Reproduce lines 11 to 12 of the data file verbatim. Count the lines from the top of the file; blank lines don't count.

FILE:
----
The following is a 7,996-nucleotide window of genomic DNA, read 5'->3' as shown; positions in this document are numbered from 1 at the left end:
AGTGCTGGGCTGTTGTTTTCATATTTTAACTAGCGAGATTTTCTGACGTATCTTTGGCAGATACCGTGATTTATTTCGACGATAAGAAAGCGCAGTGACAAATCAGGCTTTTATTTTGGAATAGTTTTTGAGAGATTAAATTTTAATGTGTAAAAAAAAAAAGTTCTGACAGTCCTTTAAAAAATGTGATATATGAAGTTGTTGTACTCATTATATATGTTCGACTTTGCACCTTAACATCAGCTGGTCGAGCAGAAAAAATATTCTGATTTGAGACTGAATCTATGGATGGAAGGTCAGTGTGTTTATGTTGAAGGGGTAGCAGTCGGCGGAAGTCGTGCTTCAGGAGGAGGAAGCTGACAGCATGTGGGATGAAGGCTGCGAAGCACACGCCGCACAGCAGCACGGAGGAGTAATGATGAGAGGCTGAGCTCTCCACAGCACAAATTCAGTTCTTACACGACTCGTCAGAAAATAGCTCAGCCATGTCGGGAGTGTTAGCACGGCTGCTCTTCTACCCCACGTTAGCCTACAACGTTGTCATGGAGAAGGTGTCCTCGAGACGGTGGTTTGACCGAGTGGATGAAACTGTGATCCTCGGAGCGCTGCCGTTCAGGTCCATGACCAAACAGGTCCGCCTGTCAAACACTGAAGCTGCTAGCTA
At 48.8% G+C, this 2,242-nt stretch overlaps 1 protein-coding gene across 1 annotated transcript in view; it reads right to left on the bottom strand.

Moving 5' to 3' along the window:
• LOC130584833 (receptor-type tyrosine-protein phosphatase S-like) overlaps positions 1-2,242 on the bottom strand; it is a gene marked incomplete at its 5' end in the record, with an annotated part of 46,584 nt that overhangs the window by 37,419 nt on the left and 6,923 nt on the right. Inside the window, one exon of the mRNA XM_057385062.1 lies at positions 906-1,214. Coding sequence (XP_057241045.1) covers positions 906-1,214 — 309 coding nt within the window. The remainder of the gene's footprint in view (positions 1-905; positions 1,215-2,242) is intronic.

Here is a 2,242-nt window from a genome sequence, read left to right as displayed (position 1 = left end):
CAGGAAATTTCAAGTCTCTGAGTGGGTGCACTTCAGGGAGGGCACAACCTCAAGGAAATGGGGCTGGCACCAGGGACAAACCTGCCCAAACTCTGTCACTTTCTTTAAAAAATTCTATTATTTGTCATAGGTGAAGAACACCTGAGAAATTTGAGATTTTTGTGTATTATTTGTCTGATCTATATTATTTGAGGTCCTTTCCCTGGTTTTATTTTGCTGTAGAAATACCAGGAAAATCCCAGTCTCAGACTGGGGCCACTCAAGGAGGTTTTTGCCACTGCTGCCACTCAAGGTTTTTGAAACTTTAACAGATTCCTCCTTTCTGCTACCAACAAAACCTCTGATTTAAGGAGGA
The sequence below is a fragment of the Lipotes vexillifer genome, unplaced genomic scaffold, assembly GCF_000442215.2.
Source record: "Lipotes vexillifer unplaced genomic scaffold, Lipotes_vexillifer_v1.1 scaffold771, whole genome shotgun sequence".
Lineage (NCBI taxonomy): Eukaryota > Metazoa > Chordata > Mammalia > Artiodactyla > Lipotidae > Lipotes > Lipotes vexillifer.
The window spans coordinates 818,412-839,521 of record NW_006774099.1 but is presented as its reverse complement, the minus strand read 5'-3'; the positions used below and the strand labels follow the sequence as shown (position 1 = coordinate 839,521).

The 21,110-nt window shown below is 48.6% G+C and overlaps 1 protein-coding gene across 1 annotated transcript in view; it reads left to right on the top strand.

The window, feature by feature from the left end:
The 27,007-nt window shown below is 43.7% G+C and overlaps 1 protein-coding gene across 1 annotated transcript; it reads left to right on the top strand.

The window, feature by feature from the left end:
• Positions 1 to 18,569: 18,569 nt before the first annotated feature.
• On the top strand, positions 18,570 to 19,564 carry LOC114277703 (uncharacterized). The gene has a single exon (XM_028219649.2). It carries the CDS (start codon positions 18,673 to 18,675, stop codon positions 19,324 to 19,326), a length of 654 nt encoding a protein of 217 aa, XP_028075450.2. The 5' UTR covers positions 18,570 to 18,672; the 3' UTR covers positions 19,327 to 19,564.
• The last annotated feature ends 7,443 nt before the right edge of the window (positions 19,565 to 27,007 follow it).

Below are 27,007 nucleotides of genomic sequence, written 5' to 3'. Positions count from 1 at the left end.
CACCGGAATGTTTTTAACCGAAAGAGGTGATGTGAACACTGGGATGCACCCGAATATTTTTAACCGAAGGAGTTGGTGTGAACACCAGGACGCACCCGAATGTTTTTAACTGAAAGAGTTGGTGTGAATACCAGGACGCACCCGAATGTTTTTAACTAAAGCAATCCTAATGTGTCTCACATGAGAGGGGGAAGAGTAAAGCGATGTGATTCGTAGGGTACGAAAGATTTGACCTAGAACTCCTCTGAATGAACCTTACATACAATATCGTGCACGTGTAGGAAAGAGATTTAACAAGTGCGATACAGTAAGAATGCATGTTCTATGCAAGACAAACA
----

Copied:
The window spans coordinates 818,412-839,521 of record NW_006774099.1 but is presented as its reverse complement, the minus strand read 5'-3'; the positions used below and the strand labels follow the sequence as shown (position 1 = coordinate 839,521).

The 21,110-nt window shown below is 48.6% G+C and overlaps 1 protein-coding gene across 1 annotated transcript in view; it reads left to right on the top strand.